Camera obscura

Today has been gloriously sunny and I’m not at work… so in advance of Worldwide Pinhole Photography Day, I took my homemade pinhole camera Button for a spin to check that everything is working properly. It’s been almost a year (don’t judge me – I’ve been busy!) since I last indulged the poor thing. I know this because it was pinhole day last year that I last took her out.

She seems ok. Even if my ability to stay really still for a minute and a half isn’t quite as impressive. I have never used myself as a subject before.

Focal length: 4" Pinhole diameter: approx. 0.5mm Paper negative: 7" x 5"  Exposure time: 1 minute 40 seconds

Focal length: 4″
Pinhole diameter: approx. 0.5mm
Paper negative: 7″ x 5″
Exposure time: 1 minute 40 seconds

Pinhole photography can be really exciting and rewarding. It is like watching magic happen. At some point I will probably write a full post about how I built my camera. There’s a little about it already over on flickr.

I already have an idea in mind for an image for pinhole day this year but I’m not sure yet if it will really work… we shall see.

Focal length: 8" Pinhole diameter: approx. 0.5mm Paper negative: 7" x 5"  Exposure time: 1 minute 45 seconds

Focal length: 8″
Pinhole diameter: approx. 0.5mm
Paper negative: 7″ x 5″
Exposure time: 1 minute 45 seconds

I use photographic paper 5″x7″ in the camera, which I then develop in a makeshift darkroom at home. Because of the way that Button is designed I can put the paper 4″ away from the pinhole – half way down the camera for a wider angle setting, or 8″ away from the pinhole – sitting flat at the back of the camera for a “normal” view setting. My good friend Rob came up with this idea and I think it was truly inspired. I love that I can use two different settings.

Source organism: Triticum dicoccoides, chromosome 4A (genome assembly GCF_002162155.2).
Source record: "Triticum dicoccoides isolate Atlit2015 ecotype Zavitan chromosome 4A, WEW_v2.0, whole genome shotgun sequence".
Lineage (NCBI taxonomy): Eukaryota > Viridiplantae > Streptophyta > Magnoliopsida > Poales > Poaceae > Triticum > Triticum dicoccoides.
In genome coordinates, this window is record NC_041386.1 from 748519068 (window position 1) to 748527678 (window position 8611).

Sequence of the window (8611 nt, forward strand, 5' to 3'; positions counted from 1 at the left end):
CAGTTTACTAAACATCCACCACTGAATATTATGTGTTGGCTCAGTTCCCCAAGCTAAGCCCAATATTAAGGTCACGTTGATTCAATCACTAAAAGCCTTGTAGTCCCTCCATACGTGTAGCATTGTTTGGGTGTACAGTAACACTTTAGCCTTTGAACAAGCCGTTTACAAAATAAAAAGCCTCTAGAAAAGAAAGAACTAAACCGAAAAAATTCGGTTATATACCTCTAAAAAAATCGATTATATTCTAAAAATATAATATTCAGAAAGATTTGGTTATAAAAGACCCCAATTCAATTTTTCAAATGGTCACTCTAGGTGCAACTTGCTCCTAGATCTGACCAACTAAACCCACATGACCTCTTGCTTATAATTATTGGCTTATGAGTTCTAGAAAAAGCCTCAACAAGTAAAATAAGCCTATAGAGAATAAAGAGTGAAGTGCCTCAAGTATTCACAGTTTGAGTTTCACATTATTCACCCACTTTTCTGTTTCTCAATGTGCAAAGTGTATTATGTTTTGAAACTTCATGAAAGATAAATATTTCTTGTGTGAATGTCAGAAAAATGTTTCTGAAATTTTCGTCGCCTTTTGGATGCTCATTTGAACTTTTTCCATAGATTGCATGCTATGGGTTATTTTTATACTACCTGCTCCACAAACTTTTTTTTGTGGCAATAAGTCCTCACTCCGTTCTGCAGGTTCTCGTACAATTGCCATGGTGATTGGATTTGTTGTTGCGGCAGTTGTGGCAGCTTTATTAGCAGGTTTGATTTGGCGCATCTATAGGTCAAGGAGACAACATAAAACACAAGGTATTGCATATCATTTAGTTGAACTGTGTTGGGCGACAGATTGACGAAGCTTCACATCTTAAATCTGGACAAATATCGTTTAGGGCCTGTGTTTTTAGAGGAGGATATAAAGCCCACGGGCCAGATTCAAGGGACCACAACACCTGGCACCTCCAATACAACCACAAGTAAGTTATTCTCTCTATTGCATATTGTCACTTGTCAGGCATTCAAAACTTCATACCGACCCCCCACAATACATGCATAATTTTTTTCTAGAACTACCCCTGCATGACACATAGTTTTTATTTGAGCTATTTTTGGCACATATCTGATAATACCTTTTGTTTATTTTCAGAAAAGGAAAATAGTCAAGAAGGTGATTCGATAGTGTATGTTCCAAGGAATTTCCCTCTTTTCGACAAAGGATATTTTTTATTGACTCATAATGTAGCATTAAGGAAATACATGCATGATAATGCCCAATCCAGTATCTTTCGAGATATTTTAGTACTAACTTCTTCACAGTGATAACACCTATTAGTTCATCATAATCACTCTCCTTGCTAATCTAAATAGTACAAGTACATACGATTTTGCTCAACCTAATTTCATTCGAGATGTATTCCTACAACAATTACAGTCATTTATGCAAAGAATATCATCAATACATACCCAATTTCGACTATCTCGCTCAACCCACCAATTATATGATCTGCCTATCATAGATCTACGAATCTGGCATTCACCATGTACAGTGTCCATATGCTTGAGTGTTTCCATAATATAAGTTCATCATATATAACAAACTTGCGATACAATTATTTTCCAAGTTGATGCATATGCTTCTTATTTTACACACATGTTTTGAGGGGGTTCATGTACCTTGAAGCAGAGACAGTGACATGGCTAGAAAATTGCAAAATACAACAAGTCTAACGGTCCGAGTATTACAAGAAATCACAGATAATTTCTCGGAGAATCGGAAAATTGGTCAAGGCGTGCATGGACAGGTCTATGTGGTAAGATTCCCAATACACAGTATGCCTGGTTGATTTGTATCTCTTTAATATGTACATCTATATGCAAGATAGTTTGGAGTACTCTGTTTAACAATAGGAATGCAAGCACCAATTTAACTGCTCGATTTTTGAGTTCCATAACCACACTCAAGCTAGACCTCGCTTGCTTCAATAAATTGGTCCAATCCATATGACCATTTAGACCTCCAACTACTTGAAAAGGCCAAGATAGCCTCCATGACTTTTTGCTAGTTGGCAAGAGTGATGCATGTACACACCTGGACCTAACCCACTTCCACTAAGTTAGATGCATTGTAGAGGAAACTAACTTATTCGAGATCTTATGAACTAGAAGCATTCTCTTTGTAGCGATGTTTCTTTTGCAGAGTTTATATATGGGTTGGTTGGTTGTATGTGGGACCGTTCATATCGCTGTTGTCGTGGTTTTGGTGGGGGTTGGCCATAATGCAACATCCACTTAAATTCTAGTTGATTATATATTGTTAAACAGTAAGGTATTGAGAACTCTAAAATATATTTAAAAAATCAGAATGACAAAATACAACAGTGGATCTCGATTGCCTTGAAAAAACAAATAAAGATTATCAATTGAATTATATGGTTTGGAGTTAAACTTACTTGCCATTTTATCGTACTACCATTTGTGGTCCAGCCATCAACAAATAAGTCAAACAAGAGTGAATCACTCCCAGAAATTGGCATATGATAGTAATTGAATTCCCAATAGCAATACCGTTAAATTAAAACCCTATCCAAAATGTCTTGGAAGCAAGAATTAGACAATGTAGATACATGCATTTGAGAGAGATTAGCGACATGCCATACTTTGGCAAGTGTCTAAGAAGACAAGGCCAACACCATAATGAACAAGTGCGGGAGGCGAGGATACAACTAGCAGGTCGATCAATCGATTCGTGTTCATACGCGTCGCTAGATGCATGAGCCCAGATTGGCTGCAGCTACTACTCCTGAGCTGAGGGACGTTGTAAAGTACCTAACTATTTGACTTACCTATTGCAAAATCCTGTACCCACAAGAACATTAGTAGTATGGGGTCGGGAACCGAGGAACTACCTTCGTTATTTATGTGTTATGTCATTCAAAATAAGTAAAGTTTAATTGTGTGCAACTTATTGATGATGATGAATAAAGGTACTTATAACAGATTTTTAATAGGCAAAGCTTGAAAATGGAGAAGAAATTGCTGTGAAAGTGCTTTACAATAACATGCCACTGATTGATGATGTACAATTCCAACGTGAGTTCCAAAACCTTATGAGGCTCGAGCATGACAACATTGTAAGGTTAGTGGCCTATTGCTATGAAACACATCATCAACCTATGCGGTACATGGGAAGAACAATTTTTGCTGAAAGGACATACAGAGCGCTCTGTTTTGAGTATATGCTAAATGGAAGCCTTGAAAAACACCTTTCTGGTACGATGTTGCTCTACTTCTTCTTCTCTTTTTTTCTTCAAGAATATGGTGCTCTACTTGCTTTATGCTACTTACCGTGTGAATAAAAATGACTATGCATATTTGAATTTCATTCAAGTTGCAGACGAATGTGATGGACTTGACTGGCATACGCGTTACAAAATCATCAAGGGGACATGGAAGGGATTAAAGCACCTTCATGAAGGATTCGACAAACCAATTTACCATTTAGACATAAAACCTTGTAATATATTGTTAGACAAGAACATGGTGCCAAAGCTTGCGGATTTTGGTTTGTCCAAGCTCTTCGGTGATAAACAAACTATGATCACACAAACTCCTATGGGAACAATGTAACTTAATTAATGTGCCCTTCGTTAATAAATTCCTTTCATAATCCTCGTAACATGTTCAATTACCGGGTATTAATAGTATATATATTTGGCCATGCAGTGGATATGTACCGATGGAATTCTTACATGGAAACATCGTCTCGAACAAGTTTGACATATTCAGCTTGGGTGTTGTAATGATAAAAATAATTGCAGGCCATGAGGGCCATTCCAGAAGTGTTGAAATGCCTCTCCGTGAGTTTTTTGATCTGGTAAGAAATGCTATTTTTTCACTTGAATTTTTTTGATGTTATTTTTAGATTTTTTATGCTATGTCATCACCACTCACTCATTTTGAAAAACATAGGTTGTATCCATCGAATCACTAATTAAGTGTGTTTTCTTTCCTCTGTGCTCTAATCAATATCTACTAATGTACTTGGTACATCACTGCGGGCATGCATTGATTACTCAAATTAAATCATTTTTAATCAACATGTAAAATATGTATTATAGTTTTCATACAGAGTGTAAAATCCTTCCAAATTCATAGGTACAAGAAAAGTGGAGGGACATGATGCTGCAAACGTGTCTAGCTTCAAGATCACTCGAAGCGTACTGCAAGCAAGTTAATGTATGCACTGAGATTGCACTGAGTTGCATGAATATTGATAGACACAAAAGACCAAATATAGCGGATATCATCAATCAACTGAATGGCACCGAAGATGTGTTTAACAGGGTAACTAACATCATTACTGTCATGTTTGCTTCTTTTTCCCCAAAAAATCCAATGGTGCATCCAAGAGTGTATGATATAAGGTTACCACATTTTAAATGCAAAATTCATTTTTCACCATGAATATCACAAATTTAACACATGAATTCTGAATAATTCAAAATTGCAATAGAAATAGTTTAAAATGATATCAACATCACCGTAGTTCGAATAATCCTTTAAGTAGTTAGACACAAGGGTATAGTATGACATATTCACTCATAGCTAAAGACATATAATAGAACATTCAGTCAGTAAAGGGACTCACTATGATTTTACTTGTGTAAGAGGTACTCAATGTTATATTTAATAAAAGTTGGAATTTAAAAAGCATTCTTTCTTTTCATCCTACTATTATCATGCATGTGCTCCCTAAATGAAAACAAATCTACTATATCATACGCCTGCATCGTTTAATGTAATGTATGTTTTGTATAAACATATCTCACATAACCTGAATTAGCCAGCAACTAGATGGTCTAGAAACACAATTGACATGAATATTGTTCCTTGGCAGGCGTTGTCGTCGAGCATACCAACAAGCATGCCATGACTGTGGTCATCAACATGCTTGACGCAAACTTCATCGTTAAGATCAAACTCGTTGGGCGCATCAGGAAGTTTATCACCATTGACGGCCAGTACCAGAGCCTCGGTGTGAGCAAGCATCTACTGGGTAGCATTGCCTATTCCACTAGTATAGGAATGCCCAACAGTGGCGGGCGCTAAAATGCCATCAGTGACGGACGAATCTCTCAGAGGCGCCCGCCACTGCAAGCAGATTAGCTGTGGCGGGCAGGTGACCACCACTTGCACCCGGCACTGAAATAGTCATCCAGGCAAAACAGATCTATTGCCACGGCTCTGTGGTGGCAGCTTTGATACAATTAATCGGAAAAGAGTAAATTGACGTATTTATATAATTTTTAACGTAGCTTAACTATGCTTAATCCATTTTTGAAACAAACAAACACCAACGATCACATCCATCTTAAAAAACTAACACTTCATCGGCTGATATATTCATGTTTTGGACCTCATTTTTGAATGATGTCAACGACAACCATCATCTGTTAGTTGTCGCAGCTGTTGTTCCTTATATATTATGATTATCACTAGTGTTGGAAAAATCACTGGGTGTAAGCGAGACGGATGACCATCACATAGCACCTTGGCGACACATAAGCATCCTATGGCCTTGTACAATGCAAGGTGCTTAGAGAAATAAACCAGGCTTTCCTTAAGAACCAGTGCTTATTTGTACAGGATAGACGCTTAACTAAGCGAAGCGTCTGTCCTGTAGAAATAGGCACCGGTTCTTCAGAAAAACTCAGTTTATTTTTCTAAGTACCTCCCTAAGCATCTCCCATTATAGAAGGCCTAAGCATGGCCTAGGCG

For digital versions of my pinhole photographs, like the ones here, I then photograph the negative. Once I have that digital negative I invert it in Photoshop to get a positive “print” – then I crop and enhance the image where necessary.

This might seem a bit long winded, but in relation to making and developing a print with photographic paper each time it’s a cheaper and quicker way of finding out what the prints are likely to look like before using paper. It’s not always easy to judge what a print will look like from the negative, so I always convert the negatives this way first of all. It’s a good enough rough guide.

If I’m making a physical pinhole print, I’ll make a contact print in the darkroom straight from the 5″x7″ paper negative.

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